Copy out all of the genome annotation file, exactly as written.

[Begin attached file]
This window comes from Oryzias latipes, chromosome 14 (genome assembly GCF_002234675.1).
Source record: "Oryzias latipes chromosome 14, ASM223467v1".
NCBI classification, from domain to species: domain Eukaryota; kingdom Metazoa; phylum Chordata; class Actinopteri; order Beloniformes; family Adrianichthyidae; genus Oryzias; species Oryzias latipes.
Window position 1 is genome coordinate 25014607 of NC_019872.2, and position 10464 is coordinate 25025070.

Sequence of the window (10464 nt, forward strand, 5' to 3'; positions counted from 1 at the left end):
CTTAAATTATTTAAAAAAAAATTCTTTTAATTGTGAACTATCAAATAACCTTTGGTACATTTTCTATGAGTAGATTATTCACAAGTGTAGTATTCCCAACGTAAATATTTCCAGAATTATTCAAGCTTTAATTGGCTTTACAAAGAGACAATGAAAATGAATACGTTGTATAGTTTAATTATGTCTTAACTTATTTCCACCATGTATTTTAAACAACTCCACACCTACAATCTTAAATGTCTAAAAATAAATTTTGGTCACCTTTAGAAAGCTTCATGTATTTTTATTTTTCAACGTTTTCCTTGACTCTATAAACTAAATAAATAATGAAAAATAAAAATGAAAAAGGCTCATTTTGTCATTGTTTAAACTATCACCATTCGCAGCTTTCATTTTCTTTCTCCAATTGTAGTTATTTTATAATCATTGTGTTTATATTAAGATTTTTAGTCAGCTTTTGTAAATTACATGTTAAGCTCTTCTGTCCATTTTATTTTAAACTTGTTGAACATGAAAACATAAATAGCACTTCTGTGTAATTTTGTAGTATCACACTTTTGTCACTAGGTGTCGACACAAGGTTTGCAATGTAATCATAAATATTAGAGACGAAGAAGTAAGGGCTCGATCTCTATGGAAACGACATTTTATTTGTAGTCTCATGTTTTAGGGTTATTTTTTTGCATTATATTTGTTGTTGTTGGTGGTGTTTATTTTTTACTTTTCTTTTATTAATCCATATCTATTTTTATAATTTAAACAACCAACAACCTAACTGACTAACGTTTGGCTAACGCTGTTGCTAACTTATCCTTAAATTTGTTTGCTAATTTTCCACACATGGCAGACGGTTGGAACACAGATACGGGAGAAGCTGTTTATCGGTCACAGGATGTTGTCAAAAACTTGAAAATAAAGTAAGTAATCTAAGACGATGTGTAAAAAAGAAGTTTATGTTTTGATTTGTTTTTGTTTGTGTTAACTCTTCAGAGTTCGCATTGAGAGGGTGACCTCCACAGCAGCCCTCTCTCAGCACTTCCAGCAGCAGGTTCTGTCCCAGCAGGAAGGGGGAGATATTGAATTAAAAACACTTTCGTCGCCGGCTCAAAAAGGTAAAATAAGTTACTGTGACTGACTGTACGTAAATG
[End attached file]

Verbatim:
This window comes from Oryzias latipes, chromosome 14 (genome assembly GCF_002234675.1).
Source record: "Oryzias latipes chromosome 14, ASM223467v1".
NCBI classification, from domain to species: domain Eukaryota; kingdom Metazoa; phylum Chordata; class Actinopteri; order Beloniformes; family Adrianichthyidae; genus Oryzias; species Oryzias latipes.
Window position 1 is genome coordinate 25014607 of NC_019872.2, and position 10464 is coordinate 25025070.

Sequence of the window (10464 nt, forward strand, 5' to 3'; positions counted from 1 at the left end):
CTTAAATTATTTAAAAAAAAATTCTTTTAATTGTGAACTATCAAATAACCTTTGGTACATTTTCTATGAGTAGATTATTCACAAGTGTAGTATTCCCAACGTAAATATTTCCAGAATTATTCAAGCTTTAATTGGCTTTACAAAGAGACAATGAAAATGAATACGTTGTATAGTTTAATTATGTCTTAACTTATTTCCACCATGTATTTTAAACAACTCCACACCTACAATCTTAAATGTCTAAAAATAAATTTTGGTCACCTTTAGAAAGCTTCATGTATTTTTATTTTTCAACGTTTTCCTTGACTCTATAAACTAAATAAATAATGAAAAATAAAAATGAAAAAGGCTCATTTTGTCATTGTTTAAACTATCACCATTCGCAGCTTTCATTTTCTTTCTCCAATTGTAGTTATTTTATAATCATTGTGTTTATATTAAGATTTTTAGTCAGCTTTTGTAAATTACATGTTAAGCTCTTCTGTCCATTTTATTTTAAACTTGTTGAACATGAAAACATAAATAGCACTTCTGTGTAATTTTGTAGTATCACACTTTTGTCACTAGGTGTCGACACAAGGTTTGCAATGTAATCATAAATATTAGAGACGAAGAAGTAAGGGCTCGATCTCTATGGAAACGACATTTTATTTGTAGTCTCATGTTTTAGGGTTATTTTTTTGCATTATATTTGTTGTTGTTGGTGGTGTTTATTTTTTACTTTTCTTTTATTAATCCATATCTATTTTTATAATTTAAACAACCAACAACCTAACTGACTAACGTTTGGCTAACGCTGTTGCTAACTTATCCTTAAATTTGTTTGCTAATTTTCCACACATGGCAGACGGTTGGAACACAGATACGGGAGAAGCTGTTTATCGGTCACAGGATGTTGTCAAAAACTTGAAAATAAAGTAAGTAATCTAAGACGATGTGTAAAAAAGAAGTTTATGTTTTGATTTGTTTTTGTTTGTGTTAACTCTTCAGAGTTCGCATTGAGAGGGTGACCTCCACAGCAGCCCTCTCTCAGCACTTCCAGCAGCAGGTTCTGTCCCAGCAGGAAGGGGGAGATATTGAATTAAAAACACTTTCGTCGCCGGCTCAAAAAGGTAAAATAAGTTACTGTGACTGACTGTACGTAAATG